Fr. Thomas Berry

Dear Friends of the GCGI,

“All creatures of Earth are looking to us for their destiny.  Among these are our children and grandchildren, who depend on our decisions for the sustenance and flourishing of the life systems of the planet.  This remains one of our primary challenges in the twenty first century.”-Father Thomas Berry, Evening Thoughts

June 1st marks the 8th anniversary of Thomas Berry's passing in 2009. His visionary ideas continue to inspire so many people all over the world. I am especially proud and encouraged to share a sampling of a few articles that we have posted on our website that reflect his inspiration and teachings. (See below)

“Thomas Berry was the earliest and most important voice to describe the profound importance of the disconnection between humans and the natural world, and what that could mean for the future of our species,” Richard Louv, author of “Last Child in the Woods"

In the words and sentiments of Patrick Tolan: 

 “While this humble tribute can’t approach the eloquence of Thomas Berry, whose prose was “more akin to that of poetry, art, myth, or storytelling,” it can help to introduce those who don’t know Thomas Berry to his life and work, and can serve to remind those who knew him of what made him so special. “Beloved friend and companion,” “priest, prophet and seer,” “renowned scholar,” “thinker,” “Brother”; “[h]e was the truest man I ever knew.”  These testimonies at Thomas’s funeral in Greensboro, Vermont, tell volumes about a man who epitomized truth and love.”-Patrick Tolan, Earth Jurisprudence and Environmental Justice Journal

The future that awaits the human venture: A Story from a Wise and Loving Teacher

Nature the Best Teacher: Re-Connecting the World’s Children with Nature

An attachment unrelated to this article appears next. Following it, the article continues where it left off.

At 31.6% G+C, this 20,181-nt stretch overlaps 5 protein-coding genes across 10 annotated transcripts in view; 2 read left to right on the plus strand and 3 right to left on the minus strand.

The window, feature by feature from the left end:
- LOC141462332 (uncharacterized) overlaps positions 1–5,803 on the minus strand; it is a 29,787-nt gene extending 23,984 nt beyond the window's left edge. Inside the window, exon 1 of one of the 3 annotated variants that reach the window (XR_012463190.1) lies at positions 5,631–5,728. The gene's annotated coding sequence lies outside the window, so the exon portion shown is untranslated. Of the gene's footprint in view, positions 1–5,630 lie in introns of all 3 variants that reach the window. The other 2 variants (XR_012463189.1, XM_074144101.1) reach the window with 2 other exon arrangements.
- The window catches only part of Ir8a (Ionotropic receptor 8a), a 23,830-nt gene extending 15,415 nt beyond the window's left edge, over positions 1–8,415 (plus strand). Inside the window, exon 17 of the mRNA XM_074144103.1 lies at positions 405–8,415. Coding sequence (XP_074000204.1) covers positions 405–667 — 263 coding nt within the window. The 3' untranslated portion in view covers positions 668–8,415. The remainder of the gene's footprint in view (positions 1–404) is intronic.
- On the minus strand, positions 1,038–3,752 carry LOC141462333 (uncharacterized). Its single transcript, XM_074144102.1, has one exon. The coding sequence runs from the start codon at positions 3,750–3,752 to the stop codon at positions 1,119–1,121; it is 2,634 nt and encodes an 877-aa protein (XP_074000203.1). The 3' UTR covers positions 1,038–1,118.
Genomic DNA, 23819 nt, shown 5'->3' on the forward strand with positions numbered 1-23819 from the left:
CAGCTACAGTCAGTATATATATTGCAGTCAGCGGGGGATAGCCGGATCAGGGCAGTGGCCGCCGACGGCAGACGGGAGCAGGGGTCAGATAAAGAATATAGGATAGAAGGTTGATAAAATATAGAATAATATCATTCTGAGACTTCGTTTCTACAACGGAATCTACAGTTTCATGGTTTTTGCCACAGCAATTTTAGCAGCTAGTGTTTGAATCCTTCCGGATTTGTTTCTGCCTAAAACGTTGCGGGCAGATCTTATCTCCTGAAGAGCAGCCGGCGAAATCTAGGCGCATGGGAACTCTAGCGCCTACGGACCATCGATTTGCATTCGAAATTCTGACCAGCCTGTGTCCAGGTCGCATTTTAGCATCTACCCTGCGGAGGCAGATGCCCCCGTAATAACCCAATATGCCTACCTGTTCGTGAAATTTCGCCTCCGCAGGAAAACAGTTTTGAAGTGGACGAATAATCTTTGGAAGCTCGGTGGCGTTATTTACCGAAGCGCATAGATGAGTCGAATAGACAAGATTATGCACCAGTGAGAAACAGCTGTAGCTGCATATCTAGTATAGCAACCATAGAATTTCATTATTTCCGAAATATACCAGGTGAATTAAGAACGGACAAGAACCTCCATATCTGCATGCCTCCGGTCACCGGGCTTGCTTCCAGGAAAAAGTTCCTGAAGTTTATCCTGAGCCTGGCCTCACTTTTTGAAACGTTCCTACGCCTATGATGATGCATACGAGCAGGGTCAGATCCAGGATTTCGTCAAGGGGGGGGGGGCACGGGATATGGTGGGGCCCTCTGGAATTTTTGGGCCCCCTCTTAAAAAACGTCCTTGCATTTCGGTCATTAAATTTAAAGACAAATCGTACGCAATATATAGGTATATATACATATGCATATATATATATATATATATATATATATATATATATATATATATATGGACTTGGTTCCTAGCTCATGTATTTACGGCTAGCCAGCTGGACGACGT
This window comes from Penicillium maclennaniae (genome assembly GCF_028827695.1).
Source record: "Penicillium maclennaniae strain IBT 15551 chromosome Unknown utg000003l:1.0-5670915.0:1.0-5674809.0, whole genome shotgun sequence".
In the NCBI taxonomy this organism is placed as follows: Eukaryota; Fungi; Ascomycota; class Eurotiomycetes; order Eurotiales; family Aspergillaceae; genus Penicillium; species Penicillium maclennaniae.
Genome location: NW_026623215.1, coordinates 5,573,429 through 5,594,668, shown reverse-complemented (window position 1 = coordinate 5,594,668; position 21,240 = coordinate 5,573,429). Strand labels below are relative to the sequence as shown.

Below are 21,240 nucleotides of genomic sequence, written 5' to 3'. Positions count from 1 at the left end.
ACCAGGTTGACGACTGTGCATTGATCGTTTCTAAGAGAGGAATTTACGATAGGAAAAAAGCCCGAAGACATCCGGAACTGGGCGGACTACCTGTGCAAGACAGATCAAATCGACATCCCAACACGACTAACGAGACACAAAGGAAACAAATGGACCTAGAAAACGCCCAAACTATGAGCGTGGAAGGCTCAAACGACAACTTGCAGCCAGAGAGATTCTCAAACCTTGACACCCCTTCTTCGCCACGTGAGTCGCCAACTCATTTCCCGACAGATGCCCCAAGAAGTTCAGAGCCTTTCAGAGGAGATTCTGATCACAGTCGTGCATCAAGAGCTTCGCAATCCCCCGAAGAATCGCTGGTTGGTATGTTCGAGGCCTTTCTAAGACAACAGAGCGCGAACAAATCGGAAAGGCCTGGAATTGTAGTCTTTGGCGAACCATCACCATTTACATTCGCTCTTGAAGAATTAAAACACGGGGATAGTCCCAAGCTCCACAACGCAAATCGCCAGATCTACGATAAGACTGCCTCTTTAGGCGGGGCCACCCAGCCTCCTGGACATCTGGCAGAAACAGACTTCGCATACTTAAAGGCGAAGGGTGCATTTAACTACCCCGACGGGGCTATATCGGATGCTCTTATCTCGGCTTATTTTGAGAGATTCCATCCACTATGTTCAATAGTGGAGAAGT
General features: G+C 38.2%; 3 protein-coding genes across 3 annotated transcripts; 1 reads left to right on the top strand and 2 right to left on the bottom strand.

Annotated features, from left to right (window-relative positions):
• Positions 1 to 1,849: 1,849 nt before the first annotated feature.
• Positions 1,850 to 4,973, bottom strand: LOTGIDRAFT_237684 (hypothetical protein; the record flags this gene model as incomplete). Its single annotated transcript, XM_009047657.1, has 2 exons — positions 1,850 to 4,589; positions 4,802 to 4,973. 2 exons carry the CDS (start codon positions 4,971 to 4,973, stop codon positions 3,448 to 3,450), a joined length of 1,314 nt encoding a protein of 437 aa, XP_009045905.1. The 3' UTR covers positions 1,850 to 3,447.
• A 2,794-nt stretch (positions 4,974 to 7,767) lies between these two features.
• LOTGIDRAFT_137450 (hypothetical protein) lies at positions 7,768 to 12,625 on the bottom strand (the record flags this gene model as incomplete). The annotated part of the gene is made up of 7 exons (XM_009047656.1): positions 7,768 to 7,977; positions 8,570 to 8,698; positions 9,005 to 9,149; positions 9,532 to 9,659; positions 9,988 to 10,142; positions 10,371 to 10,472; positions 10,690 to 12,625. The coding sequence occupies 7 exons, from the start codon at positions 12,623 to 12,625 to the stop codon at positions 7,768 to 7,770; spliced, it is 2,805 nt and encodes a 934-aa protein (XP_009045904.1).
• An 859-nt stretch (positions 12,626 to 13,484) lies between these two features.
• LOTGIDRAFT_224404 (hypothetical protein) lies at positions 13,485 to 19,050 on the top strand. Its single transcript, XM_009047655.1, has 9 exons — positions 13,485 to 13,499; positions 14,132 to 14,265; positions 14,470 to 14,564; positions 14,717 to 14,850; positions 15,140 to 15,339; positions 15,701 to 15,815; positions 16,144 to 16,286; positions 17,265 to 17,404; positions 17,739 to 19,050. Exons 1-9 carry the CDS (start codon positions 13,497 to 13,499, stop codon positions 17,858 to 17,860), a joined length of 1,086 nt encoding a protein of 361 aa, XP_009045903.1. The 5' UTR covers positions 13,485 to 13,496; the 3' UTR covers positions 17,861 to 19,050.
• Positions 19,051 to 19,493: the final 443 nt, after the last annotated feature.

Thomas Berry, Writer and Lecturer With a Mission for Mankind, Dies at 94

 Dear Friends, The Time is Now, We must continue to deepen our understanding of Thomas Berry’s teachings and be guided and inspired by his wisdom, if for nothing else, but to preserve life it self:

Endangered Animals

Photo: Endangered animals G5 Exhibition

 ‘Humans are bringing about the sixth mass extinction of life on Earth, according to scientists writing in a special edition of the leading journal Nature.

Mammals, birds and amphibians are currently becoming extinct at rates comparable to the previous five mass extinctions when “cataclysmic forces” – such as massive meteorite strikes and supervolcano explosions – wiped out vast swathes of life, including the dinosaurs.

The growing human population – which has increased by 130 per cent in the last 50 years and is set to rise to more than 10 billion by 2060 – and our increasing demand for resources as we become wealthier is ramping up the pressure on the natural world.

Tens of thousands of species – including 25 per cent of all mammals and 13 per cent of birds – are now threatened with extinction because of over-hunting, poaching, pollution, loss of habitat, the arrival of invasive species, and other human-caused problems.

But the researchers said it was not “inevitable” that this process would continue. There is still time for humans to turn the situation around by protecting habitats, changing our diets to less land-intensive food, and taking other forms of conservation.’.. Humans are ushering in the sixth mass extinction of life on Earth, scientists warn

Friends, we must come together at our GCGI-SES 4th Joint Conference, be inspired by Thomas Berry’s wisdom and teaching, organising panels of speakers, to celebrate his life and achievements, as we move forward together in realising the better world we are all imaging:

GCGI-SES Fourth Joint Conference

28 August-1 September 2018

First Announcement

‘OUR SACRED EARTH:

Spiritual Ecology, Values-led Economics, Education and Society Responding to Ecological Crisis’

The GCGI-SES 2018 Joint Conference: Lucca, Tuscany

‘History is governed by those overarching movements that give shape and meaning to life by relating the human venture to the larger destinies of the universe.  Creating such a movement might be called the Great Work of a people.’ -Father Thomas Berry, The Great Work

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